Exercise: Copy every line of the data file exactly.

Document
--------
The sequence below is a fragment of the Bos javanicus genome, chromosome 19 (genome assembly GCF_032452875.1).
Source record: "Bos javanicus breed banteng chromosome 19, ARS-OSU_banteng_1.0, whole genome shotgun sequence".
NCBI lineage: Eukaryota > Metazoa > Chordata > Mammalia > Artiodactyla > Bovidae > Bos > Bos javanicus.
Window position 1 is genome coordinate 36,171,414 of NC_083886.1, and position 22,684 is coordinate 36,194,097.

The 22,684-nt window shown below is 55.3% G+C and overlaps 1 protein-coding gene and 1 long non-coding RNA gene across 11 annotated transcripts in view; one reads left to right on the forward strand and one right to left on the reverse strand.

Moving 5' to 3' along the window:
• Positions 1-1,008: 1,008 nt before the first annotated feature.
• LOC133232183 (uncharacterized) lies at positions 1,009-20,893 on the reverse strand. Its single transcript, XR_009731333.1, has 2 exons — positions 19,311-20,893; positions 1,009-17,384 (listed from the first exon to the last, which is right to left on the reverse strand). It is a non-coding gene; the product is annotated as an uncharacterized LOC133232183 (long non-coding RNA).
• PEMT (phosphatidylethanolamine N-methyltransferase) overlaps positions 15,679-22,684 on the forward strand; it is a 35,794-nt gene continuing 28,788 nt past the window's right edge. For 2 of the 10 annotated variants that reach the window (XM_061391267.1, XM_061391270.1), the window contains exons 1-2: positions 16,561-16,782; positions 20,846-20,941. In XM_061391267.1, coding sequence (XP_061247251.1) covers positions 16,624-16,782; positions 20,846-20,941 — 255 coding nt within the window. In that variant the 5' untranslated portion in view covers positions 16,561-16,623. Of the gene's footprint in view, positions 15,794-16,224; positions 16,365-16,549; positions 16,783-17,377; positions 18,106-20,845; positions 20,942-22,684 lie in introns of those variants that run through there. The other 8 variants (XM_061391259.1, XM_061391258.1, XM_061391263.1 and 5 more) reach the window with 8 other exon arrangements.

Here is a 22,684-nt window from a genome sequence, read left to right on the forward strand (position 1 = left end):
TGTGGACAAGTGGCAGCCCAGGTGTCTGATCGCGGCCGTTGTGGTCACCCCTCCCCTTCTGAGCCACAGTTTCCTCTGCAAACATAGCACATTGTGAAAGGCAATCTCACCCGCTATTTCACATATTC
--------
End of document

The sequence below is a fragment of the Bos javanicus genome, chromosome 19 (genome assembly GCF_032452875.1).
Source record: "Bos javanicus breed banteng chromosome 19, ARS-OSU_banteng_1.0, whole genome shotgun sequence".
NCBI lineage: Eukaryota > Metazoa > Chordata > Mammalia > Artiodactyla > Bovidae > Bos > Bos javanicus.
Window position 1 is genome coordinate 36,171,414 of NC_083886.1, and position 22,684 is coordinate 36,194,097.

The 22,684-nt window shown below is 55.3% G+C and overlaps 1 protein-coding gene and 1 long non-coding RNA gene across 11 annotated transcripts in view; one reads left to right on the forward strand and one right to left on the reverse strand.

Moving 5' to 3' along the window:
• Positions 1-1,008: 1,008 nt before the first annotated feature.
• LOC133232183 (uncharacterized) lies at positions 1,009-20,893 on the reverse strand. Its single transcript, XR_009731333.1, has 2 exons — positions 19,311-20,893; positions 1,009-17,384 (listed from the first exon to the last, which is right to left on the reverse strand). It is a non-coding gene; the product is annotated as an uncharacterized LOC133232183 (long non-coding RNA).
• PEMT (phosphatidylethanolamine N-methyltransferase) overlaps positions 15,679-22,684 on the forward strand; it is a 35,794-nt gene continuing 28,788 nt past the window's right edge. For 2 of the 10 annotated variants that reach the window (XM_061391267.1, XM_061391270.1), the window contains exons 1-2: positions 16,561-16,782; positions 20,846-20,941. In XM_061391267.1, coding sequence (XP_061247251.1) covers positions 16,624-16,782; positions 20,846-20,941 — 255 coding nt within the window. In that variant the 5' untranslated portion in view covers positions 16,561-16,623. Of the gene's footprint in view, positions 15,794-16,224; positions 16,365-16,549; positions 16,783-17,377; positions 18,106-20,845; positions 20,942-22,684 lie in introns of those variants that run through there. The other 8 variants (XM_061391259.1, XM_061391258.1, XM_061391263.1 and 5 more) reach the window with 8 other exon arrangements.

Here is a 22,684-nt window from a genome sequence, read left to right on the forward strand (position 1 = left end):
TGTGGACAAGTGGCAGCCCAGGTGTCTGATCGCGGCCGTTGTGGTCACCCCTCCCCTTCTGAGCCACAGTTTCCTCTGCAAACATAGCACATTGTGAAAGGCAATCTCACCCGCTATTTCACATATTC